In addition to supplying air pressure to pneumatic power tools, the air/gas supply vessel can be used for numerous other devices. Regarding automobiles, when a vehicle breaks down due to a flat tire, it usually in an inconvenient location. When a tow truck arrives, it may have a large, expensive compressor on board, but it may also have no method of reinflating a flat tire. The towing industry can effectively use the invention as a portable system for reinflating tires when necessary. The system is small and inexpensive, which allows its use on all types of vehicles. It allows repair of flat tires to be easily accomplished at the site of the breakdown which may eliminate the need for towing and its related expense. By carrying the air/gas supply system on board, the auto repairman can make repairs to tires anywhere, which helps the automobile owner resume their trip more rapidly and economically.
A variety of other applications also benefit from the availability of high pressure air. Recreational activities often involve the use of inflatable devices such as inflatable tents. Tents are difficult and time consuming to inflate. The inexpensive high pressure air/gas supply system provided herein allows campers to easily inflate tentsin a minimum amount of time. Inflatable beds and rafts are also commonly used and require substantial effort to inflate. The air/gas supply system provided herein also allows these devices to be quickly and conveniently inflated.
As can be seen, the air/gas supply system is not limited to tools, and can be effectively used with any device that requires high pressure air. For ease of discussion, the air/gas supply system disclosed herein used devices such as pneumatic tools to describe the benefits of the invention. However, it is understood that any device which uses air pressure (e.g., tools, tires, recreational equipment such as tents, rafts, and beds, etc.) can also benefit form the invention. We turn now to a more detailed discussion of the figures.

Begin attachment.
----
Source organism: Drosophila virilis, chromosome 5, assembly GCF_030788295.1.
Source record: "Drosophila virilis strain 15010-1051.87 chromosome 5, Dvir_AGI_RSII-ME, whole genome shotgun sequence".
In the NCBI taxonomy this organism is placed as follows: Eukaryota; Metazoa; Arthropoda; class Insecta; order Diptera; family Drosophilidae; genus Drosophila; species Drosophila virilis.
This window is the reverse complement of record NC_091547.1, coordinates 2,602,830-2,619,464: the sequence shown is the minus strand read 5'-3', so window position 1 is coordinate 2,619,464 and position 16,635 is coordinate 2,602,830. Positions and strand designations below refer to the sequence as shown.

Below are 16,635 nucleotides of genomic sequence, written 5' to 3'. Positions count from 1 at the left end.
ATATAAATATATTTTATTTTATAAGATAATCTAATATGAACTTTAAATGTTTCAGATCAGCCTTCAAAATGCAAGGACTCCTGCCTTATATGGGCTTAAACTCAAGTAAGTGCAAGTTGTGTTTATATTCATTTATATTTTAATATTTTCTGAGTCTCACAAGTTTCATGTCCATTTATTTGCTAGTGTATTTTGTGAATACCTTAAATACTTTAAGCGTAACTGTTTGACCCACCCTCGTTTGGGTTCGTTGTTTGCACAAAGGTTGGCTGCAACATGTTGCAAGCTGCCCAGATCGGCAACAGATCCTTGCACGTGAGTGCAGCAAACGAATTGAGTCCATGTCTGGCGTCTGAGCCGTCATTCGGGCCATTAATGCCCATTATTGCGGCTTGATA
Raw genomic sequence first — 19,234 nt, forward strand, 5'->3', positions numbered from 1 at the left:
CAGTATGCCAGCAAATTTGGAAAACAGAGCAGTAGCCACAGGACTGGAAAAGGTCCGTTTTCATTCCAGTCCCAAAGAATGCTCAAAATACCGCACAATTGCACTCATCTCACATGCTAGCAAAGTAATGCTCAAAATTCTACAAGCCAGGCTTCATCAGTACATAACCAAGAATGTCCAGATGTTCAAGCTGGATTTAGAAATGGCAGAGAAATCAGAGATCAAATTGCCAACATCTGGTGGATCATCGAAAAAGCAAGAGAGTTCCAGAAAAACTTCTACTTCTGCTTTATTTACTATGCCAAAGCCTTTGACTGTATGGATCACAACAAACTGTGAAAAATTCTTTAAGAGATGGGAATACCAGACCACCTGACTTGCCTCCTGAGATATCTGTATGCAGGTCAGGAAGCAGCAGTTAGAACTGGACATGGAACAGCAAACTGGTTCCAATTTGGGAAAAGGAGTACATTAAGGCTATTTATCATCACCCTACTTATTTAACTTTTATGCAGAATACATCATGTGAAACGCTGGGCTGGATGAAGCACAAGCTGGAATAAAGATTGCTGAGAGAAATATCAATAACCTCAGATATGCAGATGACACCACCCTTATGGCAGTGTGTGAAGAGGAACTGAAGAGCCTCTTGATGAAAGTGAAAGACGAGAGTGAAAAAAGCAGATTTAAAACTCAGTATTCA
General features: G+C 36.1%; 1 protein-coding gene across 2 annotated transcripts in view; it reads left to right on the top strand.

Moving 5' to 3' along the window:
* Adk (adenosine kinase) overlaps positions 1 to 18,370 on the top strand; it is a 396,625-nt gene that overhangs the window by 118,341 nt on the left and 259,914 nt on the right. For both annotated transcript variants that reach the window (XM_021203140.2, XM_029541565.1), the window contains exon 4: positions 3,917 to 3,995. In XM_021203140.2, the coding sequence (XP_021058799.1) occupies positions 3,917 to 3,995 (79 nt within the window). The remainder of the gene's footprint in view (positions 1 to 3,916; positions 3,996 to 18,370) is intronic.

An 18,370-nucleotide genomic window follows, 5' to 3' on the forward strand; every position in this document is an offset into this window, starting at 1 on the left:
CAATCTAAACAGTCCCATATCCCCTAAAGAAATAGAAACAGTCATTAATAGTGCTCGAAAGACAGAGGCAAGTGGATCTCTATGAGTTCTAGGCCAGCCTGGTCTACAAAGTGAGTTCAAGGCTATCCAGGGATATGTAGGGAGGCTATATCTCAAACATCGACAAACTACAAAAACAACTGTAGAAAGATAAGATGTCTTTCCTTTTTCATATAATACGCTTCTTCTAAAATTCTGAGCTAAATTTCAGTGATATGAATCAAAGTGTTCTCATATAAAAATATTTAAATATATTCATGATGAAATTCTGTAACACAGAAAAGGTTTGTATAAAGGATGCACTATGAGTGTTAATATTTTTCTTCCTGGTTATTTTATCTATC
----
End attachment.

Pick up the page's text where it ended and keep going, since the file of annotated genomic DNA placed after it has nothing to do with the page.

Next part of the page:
In this embodiment, the air/gas in the air/gas supply vessel 2 is output via an adjustable pressure control valve 3 to the proximal end of a high pressure air hose 4. High pressure air hoses 4 are well-known in the art and are commercially available from a variety of sources. The distal end of the high pressure air hose 4 is attached to an input 9 on the tool 5. The adjustable pressure control valve 3 is set by the workman 1 to the appropriate pneumatic pressure level for the particular tool 5. The typical value for handheld pneumatic power tools would be in the general range of approximately 125 psi or less, which is substantially less than the 3,000-6,000 psi range envisioned for the air/gas supply vessel 2. Of course, the pressure used by each tool 5 will vary depending on the particular task the tool 5 is intended to perform.
The input 9 is preferably a universal adapter which is found on most commercially available tools 5. The advantage of using a universal adapter in conjunction with the air/gas pneumatic air supply system is that it allows the air/gas pneumatic air supply system to be used with virtually any air powered tool 5. This eliminates the need for any redundant parts, and it provides a significant convenience to the workman 1 because the workman 1 needs only to quickly disconnect the high pressure air hose 4 from the tool 5 and then connect it to the next necessary tool. As a result, the workman 1 is able to carry the small or large lightweight air/gas supply system which is conveniently secured to the workman's 1 tool belt, and which is always available whenever the workman needs it.
In this alternative preferred embodiment, the air/gas supply vessel 2 is secured via a strap 7 to back brace 6. In turn, back brace 6 is secured to the workman 1 via straps 8. Those skilled in the art will recognize that the back brace illustrated in this figure is for illustrative purposes only, and any suitable method of securing the air/gas supply vessel 2 to the workman 1 can be used. For example, the back brace 6 and the straps 8 can be replaced with a conventional back support brace which is often use by workman who engage in lifting heavy objects. In this embodiment, strap 7 would be attached to the conventional back support by any suitable means, such as hook and loop material, buckles, etc. As a result, the workman 1 would not be required to carry any additional material other than the strap 7, the air/gas supply vessel 2, the regulator 3, and the high pressure air hose 4.
For ease of discussion, the foregoing values were used to describe the various elements of the invention. However, those skilled in the art will recognize that the high, intermediate, and low pressure ratings used in the foregoing example can in practice vary widely over a substantial range.